From the three points observed (the context of the book, the surrounding chapters, and the text itself), one can safely say that apologists are correct in using 1 Peter 3:15 as a proof-text for the use of apologetics. Modern Christians find themselves in a similar situation as the recipients of Peter’s first letter in Asia Minor. For our brothers and sisters in places of great persecution, 1 Peter speaks to them to continue to stand strong despite the woes they face. The rewards will be greater in heaven for those who have suffered martyrdom than for those of us who do not have to live with the threat of physical harm. However, for Western Christians, 1 Peter has a lot to say, as well. Western Christians find that pressures against them for holding their Christian faith are increasing at an alarming rate. A society which once adhered to the principles of the Judeo-Christian worldview is quickly crumbling into an abysmal moral chaos. Like the believers of old, modern Christians must stand firm, honoring Christ as Lord, being quickly ready to provide a defense (an apologetic) for the hope that one holds. 1 Peter 3:15 strongly advocates the use of Christian apologetics. Modern Christians would do well to listen to Simon Peter’s appeal.

© October 24, 2016. Brian Chilton.

[1] Unless otherwise noted, all Scripture in this article comes from the New International Version (Grand Rapids: Biblica, 2011).

[2] I am a traditionalist in the sense that I hold to the early church’s understanding of who wrote the New Testament texts. I accept that John the apostle wrote the Fourth Gospel and the letters attributed to him. I, in turn, accept that Simon Peter wrote the letters that bear his name.

[3] John H. Walton and Craig S. Keener, NIV Cultural Backgrounds Study Bible (Grand Rapids: Zondervan, 2016), 2177-2178.

[4] Kenneth L. Barker and John R. Kohlenberger, III., The Expositor’s Bible Commentary, New Testament, abridged ed (Grand Rapids: Zondervan, 1994), 1053.


14 thoughts on “Is 1 Peter 3:15 Accurately Used as an Apologetic Text?”

  1. Pastor Chilton

    I wanted to clarify that in my original response I did not question the biblical idea of apologetics. But I question the Contemporary use of it within most Apologetic Ministries.

    My first contention is to question the mantra of most Contemporary Apologetic ministries in that 1 Peter 3:15 mandates all Christians be doing apologetics as they do and say. As in ever seeking out in masse to be ever preparing intellectual rationale defenses about generally proving God. For which I ask does this idea even fit in 1 Peter let alone in 1 Peter 3:15.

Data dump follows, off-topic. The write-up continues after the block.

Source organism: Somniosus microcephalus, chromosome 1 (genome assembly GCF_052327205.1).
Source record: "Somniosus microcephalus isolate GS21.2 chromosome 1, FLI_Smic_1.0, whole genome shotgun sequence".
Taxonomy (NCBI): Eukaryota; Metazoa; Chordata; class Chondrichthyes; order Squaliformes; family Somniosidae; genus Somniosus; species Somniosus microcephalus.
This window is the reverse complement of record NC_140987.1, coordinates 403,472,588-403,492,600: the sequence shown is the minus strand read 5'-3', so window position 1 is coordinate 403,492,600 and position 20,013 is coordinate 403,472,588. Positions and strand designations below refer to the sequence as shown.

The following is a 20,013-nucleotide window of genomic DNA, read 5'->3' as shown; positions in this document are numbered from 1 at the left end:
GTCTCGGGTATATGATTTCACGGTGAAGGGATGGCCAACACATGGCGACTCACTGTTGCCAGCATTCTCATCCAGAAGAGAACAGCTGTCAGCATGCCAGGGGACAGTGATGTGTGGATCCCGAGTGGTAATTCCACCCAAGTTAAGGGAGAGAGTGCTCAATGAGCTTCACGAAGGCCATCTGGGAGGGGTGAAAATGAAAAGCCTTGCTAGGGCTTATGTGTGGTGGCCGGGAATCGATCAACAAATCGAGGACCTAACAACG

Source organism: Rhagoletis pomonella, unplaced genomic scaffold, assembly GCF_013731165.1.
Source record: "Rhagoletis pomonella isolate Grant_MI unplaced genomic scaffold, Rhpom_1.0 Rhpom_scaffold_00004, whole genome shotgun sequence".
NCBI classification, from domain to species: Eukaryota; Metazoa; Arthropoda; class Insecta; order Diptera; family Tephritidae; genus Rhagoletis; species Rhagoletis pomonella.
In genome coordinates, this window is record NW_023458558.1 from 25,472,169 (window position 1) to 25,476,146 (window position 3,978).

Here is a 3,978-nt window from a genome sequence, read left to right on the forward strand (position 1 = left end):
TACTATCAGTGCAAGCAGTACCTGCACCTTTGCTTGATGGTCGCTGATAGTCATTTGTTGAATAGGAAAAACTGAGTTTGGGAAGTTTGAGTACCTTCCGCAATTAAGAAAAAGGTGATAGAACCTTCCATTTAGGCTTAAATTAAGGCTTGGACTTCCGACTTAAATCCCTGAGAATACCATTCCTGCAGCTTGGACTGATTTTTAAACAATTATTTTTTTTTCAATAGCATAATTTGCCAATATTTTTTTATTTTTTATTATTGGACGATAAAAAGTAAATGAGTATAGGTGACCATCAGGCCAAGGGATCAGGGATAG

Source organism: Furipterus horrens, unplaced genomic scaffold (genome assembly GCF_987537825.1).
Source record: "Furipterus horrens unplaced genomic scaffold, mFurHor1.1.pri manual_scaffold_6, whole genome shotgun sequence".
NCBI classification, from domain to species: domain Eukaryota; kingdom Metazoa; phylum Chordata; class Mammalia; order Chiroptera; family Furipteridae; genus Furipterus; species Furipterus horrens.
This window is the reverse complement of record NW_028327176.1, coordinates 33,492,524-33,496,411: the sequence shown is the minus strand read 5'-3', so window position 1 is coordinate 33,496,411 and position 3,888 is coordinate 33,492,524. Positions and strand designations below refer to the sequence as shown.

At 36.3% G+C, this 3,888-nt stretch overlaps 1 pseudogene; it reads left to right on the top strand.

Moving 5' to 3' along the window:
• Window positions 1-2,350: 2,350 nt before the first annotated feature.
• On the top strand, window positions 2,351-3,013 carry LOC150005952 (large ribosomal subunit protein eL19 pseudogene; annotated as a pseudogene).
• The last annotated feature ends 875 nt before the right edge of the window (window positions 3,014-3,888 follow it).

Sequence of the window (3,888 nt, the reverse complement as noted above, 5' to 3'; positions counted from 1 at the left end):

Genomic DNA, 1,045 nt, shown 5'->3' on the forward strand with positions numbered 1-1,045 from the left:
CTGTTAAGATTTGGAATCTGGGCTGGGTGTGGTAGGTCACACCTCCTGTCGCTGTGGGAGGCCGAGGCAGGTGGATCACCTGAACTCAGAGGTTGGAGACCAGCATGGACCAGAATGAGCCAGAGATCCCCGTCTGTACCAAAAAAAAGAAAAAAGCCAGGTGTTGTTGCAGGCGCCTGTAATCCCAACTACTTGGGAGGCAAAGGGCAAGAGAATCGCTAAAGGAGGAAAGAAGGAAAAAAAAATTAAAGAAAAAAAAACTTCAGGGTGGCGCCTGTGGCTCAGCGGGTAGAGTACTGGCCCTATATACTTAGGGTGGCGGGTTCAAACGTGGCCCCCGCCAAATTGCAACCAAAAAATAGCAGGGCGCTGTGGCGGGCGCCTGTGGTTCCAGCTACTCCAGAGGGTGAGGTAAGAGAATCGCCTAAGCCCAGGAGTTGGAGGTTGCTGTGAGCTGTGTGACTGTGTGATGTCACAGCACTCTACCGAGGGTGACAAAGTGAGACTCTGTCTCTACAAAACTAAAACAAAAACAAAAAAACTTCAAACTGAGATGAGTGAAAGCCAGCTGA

For indeed it does seem that in Apologetics Today that our hope or more precise the hope spoken of in 1 Peter 3:15 and throughout the whole of this epistle is premised to be solely about scientifically, intellectually, and philosophically proving God.

    And that yes for which the proof-texting of 1 Peter 3:15 is utilized as the basis for formulating, debating, teaching others the same and to do the same.

    But rather I would contend Peter’s point (1 Peter, 1 Peter 3:15) is more about the viewing of our personal witness by being holy as he is holy (1 Peter 1:15-16). This Christ likeness seeing us as we i.e. “…sanctify the Lord God in your hearts…” observed in the midst of real time suffering is the defense that bids the question that holds the answer of our hope. Intellectual reasons or reasoning is not in view here.

    In which I might even be more precise by asking does the original meaning of the text of 1 Peter 3:15 support the ways and means of Contemporary Apologetics. “But sanctify the Lord God in your hearts: and be ready always to give an answer to every man that asketh you a reason of the hope that is in you with meekness and fear:” (1 Peter 3:15 KJV)

    Here is my defense: 1 Peter 3:15 seems more a decree to sanctify the Lord God in our hearts, than to always be ready to give an answer. In fact we ought to realize that the Imperative is attached directly to the word sanctify. As well the words ‘ready’, ‘always’, and ‘answer’ are not verbs.

    So we must ask ourselves if this command being inferred to the readying (as almost every Modern Apologist does) is correct, possible, or actually not true at all.

    What if in obeying the only direct command in this first of only two verbs found in this verse is of itself the readying or being readied.

    Or if indeed the command is attached to the readying (and be ready always to give an answer…”) would it not then be in accordance with the sanctifying, not regardless or apart from it? And then would it not be fully in context with the question about hope: that one specific question ‘asked’ (only other verb in this verse) about?

    And I simply ask is it not presumption (eisegesis) rather than (exegeses) that the text at hand includes any defense other than our lively hope seen and known. I am not here saying that we should not defend our rational Faith or that historical and scientific truths are not going to prove God and His Word for they always will. And I am by no means here saying we should not be able to answer the questions that the unbelievers ask us.

    I believe that this verse speaks about our hope in Christ as our personal Lord and Savior in relationship to Him and His promises. Not just that we have rationale truth on our side we have Christ and His Holy Spirit in us.